Ecological, Morphological, and Toxicological Analysis of an Unusual Dinoflagellate, Amphidinium massartii
12th International Conference on Harmful Algae, Copenhagen, Denmark, September 4-8, 2006
Amphidinium carterae, an important harmful algal species that produces powerful antifungal and hemolytic compounds, amphidinols, and cytotoxic macrolides, amphidinolides, is ubiquitous in coastal waters (Satake et al. 1991, Ishibashi and Kobayashi 1997). Samples observed from coral rubble contained an Amphidinium sp. with the unusual morphology of completely circular cells. Preliminary genetic analysis by sequencing of LSU and SSU rDNA regions revealed a close relationship between the unknown Amphidinium sp. and A. massartii. The unusual circular morphology of A. massartii has not been reported in previous literature. An examination of this morphology under temperature and nutrient regimes is conducted. Even though it is considered a toxic algae species, little information beyond the description exists for A. massartii. Amphidinium massartii’s genetic proximity to A. carterae is cause for interest in the production of bioactive compounds. Two assays used in the toxin detection of A. carterae, a hemolytic assay and antifungal bioassay, offer good measurements of relative toxicity (Echigoya et al. 2005). This unusual species of Amphidinium is examined for its ecological, morphological, and toxicological properties.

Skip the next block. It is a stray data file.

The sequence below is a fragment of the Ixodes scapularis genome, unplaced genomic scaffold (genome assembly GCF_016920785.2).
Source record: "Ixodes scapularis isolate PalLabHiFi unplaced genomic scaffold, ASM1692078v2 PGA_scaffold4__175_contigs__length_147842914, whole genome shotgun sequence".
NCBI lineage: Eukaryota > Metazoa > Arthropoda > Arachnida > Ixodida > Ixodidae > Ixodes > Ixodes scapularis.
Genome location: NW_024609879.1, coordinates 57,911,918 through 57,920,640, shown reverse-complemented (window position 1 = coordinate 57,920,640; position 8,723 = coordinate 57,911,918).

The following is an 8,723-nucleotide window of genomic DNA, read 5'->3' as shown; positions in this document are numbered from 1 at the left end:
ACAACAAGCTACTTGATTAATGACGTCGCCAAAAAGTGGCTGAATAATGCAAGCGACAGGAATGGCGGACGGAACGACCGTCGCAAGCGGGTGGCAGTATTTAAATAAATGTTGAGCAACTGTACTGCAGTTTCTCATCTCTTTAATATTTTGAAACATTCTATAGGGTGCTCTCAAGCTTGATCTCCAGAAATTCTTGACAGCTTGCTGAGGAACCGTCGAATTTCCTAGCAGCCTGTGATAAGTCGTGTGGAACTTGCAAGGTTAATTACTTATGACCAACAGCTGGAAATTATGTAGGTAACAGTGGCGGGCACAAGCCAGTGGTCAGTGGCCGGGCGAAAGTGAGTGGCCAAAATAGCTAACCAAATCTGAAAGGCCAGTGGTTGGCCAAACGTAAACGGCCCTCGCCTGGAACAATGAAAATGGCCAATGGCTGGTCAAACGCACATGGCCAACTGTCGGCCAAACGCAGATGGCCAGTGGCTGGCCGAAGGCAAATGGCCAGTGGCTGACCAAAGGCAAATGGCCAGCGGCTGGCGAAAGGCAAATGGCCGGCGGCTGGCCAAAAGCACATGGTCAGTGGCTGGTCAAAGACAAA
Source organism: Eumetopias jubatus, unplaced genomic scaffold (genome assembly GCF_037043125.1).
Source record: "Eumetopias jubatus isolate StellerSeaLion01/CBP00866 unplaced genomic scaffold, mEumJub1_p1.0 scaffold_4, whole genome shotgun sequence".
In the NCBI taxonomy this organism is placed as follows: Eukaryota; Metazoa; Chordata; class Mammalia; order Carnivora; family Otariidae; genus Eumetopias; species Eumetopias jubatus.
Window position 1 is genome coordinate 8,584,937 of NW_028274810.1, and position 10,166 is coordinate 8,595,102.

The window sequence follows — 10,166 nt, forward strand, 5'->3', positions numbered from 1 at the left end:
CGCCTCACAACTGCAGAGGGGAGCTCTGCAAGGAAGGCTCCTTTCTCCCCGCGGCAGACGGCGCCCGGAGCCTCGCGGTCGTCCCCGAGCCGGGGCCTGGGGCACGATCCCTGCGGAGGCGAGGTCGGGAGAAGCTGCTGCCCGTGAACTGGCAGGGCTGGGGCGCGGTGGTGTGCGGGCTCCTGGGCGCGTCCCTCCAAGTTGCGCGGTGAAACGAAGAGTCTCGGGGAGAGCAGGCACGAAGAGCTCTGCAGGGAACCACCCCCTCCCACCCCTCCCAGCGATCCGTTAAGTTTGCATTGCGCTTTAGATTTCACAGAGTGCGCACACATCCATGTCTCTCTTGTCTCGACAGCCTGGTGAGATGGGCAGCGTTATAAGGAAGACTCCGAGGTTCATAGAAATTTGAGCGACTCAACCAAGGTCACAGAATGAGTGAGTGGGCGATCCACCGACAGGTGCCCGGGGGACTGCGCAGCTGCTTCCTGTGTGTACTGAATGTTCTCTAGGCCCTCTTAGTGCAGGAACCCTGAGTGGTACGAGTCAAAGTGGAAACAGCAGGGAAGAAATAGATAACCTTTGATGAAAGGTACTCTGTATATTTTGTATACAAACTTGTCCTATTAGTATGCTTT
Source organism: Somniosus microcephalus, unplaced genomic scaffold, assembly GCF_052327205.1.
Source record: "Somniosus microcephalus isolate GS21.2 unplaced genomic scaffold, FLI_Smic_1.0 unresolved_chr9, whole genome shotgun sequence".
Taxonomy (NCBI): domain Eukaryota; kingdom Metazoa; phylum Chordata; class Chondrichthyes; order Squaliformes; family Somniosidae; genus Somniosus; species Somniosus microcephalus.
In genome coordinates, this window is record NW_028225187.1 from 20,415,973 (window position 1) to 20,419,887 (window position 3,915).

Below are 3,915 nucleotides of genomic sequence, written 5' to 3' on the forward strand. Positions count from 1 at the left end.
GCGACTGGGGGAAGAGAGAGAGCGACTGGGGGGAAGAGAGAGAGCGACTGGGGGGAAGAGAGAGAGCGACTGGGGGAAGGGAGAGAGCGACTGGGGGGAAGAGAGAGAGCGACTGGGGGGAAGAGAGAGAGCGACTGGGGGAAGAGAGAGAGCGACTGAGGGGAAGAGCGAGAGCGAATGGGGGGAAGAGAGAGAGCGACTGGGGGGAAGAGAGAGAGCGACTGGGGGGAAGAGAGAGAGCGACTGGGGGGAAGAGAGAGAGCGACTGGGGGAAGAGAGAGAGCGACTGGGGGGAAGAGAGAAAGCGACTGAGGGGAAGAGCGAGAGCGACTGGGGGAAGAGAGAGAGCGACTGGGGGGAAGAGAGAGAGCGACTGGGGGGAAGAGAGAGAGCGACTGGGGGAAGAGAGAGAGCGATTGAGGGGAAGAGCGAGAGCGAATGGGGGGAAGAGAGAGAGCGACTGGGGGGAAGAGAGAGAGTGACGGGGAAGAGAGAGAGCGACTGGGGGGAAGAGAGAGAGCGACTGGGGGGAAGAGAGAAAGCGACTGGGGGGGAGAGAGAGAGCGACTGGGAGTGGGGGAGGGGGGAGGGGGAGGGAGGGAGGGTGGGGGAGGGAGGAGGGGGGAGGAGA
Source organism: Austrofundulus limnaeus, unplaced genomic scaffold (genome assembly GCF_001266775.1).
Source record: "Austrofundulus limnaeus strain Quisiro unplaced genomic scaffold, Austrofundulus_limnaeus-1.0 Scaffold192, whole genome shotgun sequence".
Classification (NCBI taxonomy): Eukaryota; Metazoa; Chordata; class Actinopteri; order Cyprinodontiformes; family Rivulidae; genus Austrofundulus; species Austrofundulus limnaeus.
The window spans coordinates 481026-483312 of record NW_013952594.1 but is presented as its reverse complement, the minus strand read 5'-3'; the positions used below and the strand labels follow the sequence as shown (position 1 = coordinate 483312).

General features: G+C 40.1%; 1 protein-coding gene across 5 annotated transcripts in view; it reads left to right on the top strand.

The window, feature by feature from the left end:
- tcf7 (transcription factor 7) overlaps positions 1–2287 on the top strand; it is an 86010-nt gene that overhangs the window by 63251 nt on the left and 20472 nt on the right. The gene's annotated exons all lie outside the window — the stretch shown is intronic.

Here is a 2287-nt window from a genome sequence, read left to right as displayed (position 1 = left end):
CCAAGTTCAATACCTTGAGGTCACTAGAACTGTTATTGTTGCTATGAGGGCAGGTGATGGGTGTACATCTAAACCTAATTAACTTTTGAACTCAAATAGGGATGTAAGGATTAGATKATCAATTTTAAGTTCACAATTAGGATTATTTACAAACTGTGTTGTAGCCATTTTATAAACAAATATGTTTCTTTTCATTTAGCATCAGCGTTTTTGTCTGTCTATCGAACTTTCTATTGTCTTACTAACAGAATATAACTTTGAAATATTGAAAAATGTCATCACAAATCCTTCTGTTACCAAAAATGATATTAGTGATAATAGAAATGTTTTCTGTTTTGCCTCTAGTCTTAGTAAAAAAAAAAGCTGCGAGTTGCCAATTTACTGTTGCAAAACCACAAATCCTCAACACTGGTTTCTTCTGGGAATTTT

Cyronak, Tyler and Tomas, C. R., "Ecological, Morphological, and Toxicological Analysis of an Unusual Dinoflagellate, Amphidinium massartii" (2006). Marine & Environmental Sciences Faculty Proceedings, Presentations, Speeches, Lectures. 577.